Friday, May 24, 2013

The Joy and Resolve We Get in This Life From the Life to Come

Please read today's installment of Our Daily Bread. It's built around nine verses of the New Testament book of Hebrews' eleventh chapter, sometimes referred to as the "faith hall of fame."

It reminds us that Christians are citizens of a better country. Knowing this helps us see what happens in this life in a realistic way: The world and its "rewards" are of less interest to believers, yet we can care about this world and stand with Christ and for what is right without fear, knowing that we belong to God for eternity!

Death, whether the death of our old ambitions that clash with the will of God or our physical death, is not the worst thing that can happen to a Christian!

Far worse a fate for a Christian than death would be for us to cling to the favor, success, ease, or even physical life that this world offers and lose out on eternity with God because of our failure to faithfully follow Jesus wherever He leads!

This is what Jesus is talking about when He asks, "For what will it profit them if they gain the whole world but forfeit their life?" (Matthew 16:26)

It's what Paul was talking about when he looked back on the prestige, honor, and ease he had given up to follow Christ and looked ahead to the virtual certainty of martyrdom for believing in Jesus and said:
...whatever gains I had, these I have come to regard as loss because of Christ. More than that, I regard everything as loss because of the surpassing value of knowing Christ Jesus my Lord. For his sake I have suffered the loss of all things, and I regard them as rubbish, in order that I may gain Christ and be found in him, not having a righteousness of my own that comes from the law, but one that comes through faith in Christ, the righteousness from God based on faith. I want to know Christ and the power of his resurrection and the sharing of his sufferings by becoming like him in his death, if somehow I may attain the resurrection from the dead. (Philippians 3:7-11)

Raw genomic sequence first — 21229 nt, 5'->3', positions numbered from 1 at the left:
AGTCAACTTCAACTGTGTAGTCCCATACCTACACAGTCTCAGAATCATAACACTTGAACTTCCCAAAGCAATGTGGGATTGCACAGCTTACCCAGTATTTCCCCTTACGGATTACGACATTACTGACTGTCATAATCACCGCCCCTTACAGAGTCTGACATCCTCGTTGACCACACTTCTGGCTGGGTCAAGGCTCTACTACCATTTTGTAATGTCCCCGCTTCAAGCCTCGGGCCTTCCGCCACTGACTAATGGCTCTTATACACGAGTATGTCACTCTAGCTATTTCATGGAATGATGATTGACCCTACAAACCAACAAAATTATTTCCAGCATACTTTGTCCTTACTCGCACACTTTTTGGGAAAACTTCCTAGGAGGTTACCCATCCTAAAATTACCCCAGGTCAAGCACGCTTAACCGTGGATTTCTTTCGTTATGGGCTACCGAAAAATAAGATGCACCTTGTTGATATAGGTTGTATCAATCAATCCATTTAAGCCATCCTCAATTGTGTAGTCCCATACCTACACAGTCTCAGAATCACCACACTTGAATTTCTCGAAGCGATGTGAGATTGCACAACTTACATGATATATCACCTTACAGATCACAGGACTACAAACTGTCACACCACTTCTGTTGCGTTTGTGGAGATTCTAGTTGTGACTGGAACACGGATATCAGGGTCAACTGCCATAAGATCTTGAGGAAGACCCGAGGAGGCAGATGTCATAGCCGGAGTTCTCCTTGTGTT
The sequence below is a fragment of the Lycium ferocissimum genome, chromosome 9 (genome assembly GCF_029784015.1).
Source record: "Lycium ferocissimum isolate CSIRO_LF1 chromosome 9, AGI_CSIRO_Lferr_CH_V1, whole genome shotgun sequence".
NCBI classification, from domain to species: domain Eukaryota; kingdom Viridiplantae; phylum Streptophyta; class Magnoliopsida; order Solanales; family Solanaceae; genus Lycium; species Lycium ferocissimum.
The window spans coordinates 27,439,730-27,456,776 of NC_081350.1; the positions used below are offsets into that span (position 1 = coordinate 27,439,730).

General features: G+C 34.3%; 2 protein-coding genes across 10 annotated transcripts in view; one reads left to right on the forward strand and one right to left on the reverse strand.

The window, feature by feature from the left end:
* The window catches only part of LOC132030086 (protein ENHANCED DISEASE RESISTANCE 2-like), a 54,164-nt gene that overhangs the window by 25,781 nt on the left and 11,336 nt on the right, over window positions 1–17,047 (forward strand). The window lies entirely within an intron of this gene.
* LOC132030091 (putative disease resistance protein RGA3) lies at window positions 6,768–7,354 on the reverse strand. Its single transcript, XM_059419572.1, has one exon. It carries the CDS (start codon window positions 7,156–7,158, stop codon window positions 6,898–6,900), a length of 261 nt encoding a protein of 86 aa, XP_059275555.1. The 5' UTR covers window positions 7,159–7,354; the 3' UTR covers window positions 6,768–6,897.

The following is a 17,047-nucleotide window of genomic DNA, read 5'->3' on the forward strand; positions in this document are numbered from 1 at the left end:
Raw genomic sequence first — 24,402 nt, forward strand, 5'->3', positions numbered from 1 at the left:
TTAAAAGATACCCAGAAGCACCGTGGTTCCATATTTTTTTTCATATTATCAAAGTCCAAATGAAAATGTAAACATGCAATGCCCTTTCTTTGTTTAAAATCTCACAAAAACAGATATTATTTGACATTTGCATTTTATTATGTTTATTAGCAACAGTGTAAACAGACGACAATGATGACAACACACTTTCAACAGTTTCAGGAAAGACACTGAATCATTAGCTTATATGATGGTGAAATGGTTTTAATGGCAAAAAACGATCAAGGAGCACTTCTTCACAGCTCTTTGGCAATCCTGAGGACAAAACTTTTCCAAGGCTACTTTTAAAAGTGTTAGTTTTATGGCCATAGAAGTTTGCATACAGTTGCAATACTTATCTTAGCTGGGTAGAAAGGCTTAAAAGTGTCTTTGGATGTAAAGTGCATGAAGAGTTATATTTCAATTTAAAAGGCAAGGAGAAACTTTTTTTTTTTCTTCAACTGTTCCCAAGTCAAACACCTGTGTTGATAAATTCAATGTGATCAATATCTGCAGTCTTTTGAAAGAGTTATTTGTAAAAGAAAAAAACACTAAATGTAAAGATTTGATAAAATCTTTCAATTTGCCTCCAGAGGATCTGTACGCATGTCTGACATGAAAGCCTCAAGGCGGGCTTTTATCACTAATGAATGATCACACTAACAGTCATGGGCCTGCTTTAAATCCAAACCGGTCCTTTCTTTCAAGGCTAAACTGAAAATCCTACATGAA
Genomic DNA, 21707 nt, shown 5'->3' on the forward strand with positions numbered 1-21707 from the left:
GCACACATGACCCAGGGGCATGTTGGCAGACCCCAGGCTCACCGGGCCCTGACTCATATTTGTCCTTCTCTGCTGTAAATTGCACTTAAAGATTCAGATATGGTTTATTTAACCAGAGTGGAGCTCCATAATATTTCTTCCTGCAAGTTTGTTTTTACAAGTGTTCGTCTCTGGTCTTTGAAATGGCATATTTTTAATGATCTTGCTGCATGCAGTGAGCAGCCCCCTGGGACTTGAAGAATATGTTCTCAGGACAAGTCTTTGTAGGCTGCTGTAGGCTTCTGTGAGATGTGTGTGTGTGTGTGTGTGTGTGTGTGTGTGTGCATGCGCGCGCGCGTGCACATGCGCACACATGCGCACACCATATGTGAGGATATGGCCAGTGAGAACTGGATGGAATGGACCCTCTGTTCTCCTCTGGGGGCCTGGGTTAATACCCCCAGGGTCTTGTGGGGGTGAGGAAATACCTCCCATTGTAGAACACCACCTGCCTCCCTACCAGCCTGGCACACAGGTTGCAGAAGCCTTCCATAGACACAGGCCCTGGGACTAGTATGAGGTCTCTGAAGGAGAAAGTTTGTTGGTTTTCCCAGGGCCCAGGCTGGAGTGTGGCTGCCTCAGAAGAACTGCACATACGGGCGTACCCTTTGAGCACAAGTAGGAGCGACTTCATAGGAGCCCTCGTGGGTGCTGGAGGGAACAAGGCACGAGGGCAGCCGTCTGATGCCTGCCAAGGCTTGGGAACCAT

Of course, this kind of joyful faith cannot come to those for whom the Bible is nothing but fairy tales or the invention of human beings.

A colleague recently reminded a group of us about this key issue recently. "The crisis in the Church today," she told us, "is that people need to decide where they are on the historicity of the Gospel."

By that, she meant that we have to decide if we truly believe the New Testament's proclamation of Jesus or not.

A willingness to believe that Jesus is Who Scripture claims He is--God and human born of a virgin, the Savior of the world, the only means of reconciliation between God and humanity, crucified, risen, ascended, and alive today--is the only way that a saving faith, a faith that rolls with the punches, and a faith that looks with confidence to eternity, can come to us.

Christians who believe, in the words of an old hymn, "I am but a stranger here, heaven is my home," have an enduring faith that cannot be stopped or overcome by a disbelieving world!

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